In celebration of Art Basel in Miami Beach, Studio Drift, Faena, PACE and BMW will premiere “FRANCHISE FREEDOM” – a flying sculpture by Studio Drift in partnership with BMW”, a performative artwork at the interface between technology, science, nature and art. An autonomous flying swarm of 300 drones. After sunset, 300 illuminated drones will simulate a flock of birds above the ocean and beach.
“FRANCHISE FREEDOM – a flying sculpture by Studio Drift in partnership with BMW” is a performative artwork at the interface between technology, science, and art. An autonomous flying swarm of 300 drones, each equipped with a light source, will imitate the natural phenomenon of a flock on December 6, 9 PM on the beach of Miami above the sea between 32nd and 33rd Street off Collins Avenue behind the Faena Hotel Miami Beach. This is the first time that a flock on this scale is presented by machines working with decentralized algorithms. Inspired by the spectacle of starlings clustering together in massive flocks and exposing the tension between individual freedom and safety in numbers, Studio Drift questions the delicate balance between the group and the individual. Studio Drift’s first research on this project dates back to 2007. To create “FRANCHISE FREEDOM”, Studio Drift studied the natural flight patterns of starlings and translated them into software that were specially developed and embedded in the drones.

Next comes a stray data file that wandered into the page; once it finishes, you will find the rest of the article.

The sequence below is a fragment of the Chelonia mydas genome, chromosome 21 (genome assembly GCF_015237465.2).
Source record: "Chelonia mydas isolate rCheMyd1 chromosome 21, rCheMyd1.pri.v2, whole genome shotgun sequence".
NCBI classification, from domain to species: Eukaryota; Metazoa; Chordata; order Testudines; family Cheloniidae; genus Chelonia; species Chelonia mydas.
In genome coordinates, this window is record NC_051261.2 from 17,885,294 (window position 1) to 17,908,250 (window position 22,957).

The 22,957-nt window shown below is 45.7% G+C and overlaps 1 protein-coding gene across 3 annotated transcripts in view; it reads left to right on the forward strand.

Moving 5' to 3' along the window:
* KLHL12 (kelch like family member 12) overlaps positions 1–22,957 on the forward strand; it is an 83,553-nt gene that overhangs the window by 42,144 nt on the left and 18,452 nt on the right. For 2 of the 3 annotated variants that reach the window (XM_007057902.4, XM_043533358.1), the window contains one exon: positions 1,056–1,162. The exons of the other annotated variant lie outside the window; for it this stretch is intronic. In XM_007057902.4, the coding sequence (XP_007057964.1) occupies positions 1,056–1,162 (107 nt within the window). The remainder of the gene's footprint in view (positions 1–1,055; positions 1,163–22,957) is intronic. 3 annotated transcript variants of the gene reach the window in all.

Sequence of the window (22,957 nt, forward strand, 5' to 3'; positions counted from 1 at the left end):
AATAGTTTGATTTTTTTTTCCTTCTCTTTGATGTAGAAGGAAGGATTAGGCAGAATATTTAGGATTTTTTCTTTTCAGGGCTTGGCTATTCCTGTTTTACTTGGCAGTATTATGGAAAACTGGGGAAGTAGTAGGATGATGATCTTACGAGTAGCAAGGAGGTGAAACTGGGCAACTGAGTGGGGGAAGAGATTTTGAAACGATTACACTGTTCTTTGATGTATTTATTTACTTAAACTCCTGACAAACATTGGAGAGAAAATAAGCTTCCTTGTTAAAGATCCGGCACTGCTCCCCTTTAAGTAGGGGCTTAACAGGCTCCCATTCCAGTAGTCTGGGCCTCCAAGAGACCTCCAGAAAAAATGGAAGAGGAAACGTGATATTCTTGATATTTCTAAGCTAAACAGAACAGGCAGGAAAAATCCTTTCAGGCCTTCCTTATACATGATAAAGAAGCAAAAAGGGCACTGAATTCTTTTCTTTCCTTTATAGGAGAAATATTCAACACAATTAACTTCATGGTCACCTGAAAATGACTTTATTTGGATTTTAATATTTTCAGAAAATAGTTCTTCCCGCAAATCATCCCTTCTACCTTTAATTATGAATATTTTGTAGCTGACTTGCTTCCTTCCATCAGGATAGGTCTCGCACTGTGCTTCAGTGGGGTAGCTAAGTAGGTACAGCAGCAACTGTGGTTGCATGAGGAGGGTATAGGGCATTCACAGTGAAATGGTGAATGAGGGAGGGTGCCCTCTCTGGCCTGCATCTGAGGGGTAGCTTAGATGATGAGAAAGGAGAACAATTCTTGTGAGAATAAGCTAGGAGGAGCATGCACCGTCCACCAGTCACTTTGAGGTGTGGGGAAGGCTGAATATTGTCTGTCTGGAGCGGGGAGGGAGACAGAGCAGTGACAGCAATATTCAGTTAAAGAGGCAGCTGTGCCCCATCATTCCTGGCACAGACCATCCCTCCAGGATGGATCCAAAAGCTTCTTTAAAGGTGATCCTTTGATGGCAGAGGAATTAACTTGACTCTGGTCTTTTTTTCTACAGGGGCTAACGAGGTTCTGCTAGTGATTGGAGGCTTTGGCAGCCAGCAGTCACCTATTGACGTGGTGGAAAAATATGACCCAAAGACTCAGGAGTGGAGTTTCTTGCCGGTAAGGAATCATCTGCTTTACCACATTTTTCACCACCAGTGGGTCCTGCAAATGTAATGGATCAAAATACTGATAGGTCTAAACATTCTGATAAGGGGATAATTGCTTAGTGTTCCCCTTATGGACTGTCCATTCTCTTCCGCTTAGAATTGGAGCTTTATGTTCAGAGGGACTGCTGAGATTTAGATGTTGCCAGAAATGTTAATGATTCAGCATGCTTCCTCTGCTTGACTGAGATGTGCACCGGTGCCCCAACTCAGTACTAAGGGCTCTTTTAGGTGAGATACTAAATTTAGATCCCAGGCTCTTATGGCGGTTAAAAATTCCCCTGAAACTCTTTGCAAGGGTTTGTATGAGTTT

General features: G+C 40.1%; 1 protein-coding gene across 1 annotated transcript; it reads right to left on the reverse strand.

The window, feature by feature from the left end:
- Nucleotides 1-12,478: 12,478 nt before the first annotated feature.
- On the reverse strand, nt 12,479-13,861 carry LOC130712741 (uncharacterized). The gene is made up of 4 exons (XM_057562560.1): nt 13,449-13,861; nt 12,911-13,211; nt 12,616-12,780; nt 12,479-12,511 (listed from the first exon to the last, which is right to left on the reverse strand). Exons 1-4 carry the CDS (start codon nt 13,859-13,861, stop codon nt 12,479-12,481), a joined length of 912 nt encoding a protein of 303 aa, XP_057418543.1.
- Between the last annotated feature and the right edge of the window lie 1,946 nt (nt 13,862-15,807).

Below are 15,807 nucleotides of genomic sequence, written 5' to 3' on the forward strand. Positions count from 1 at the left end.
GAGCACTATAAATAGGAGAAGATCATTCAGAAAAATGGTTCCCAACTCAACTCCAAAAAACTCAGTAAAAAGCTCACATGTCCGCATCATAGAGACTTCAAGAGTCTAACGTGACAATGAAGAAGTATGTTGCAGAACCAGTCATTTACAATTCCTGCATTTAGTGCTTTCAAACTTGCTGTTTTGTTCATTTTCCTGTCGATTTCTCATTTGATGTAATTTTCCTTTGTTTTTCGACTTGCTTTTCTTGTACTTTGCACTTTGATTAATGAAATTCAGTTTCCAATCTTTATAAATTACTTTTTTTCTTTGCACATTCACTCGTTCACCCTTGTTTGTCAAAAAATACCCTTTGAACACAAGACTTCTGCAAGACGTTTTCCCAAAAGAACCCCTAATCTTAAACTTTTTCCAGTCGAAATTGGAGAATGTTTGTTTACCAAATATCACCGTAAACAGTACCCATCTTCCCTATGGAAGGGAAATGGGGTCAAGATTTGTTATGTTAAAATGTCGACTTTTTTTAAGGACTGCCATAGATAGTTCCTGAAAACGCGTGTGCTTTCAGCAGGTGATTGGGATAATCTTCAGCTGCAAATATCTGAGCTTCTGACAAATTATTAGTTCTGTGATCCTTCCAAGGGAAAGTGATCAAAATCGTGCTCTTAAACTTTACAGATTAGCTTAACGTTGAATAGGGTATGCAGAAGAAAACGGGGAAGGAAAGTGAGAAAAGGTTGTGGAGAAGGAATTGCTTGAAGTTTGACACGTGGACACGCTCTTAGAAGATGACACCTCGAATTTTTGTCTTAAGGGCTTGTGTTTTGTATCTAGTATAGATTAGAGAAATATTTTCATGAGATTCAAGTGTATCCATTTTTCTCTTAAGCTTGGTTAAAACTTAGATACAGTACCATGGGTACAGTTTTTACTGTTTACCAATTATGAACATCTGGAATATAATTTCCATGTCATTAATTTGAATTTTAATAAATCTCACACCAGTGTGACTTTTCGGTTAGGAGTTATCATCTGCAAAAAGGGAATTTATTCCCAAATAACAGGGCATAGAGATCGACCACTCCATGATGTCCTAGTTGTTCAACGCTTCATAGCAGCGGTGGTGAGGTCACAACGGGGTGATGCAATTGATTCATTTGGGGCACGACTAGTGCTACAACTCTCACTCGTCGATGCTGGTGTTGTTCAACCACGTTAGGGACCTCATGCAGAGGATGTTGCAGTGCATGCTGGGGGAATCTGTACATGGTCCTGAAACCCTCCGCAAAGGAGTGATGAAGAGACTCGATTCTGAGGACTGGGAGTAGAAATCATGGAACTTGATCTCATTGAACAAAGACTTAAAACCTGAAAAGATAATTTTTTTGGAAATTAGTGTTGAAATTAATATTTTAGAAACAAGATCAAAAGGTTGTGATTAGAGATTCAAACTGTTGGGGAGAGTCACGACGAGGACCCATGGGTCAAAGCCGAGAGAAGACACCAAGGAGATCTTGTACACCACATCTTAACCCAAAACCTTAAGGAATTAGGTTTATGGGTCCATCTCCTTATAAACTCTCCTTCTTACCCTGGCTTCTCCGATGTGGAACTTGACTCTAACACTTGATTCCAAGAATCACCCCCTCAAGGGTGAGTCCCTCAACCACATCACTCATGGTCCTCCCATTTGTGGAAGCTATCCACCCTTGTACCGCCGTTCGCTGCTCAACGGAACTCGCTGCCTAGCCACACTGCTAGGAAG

Based in Amsterdam, Studio Drift was established in 2006 by Lonneke Gordijn (b. 1980, Alkmaar, Netherlands) and Ralph Nauta (b. 1978, Swindon, United Kingdom), who attended the Design Academy Eindhoven together. Studio Drift explores the relationship between nature, technology, and humankind in site-specific installations and interactive sculptures. Studio Drift draws their inspiration from nature, both formally and philosophically, while their creative process is fuelled by innovative technologies and methods. Their groundbreaking work comes to life through ongoing collaborations with scientists, university departments, and research facilities, computer programmers and engineers. Their practice is a testament to the cross-pollination between the technically advanced and the aesthetically beautiful, permeated with an awareness of future potential.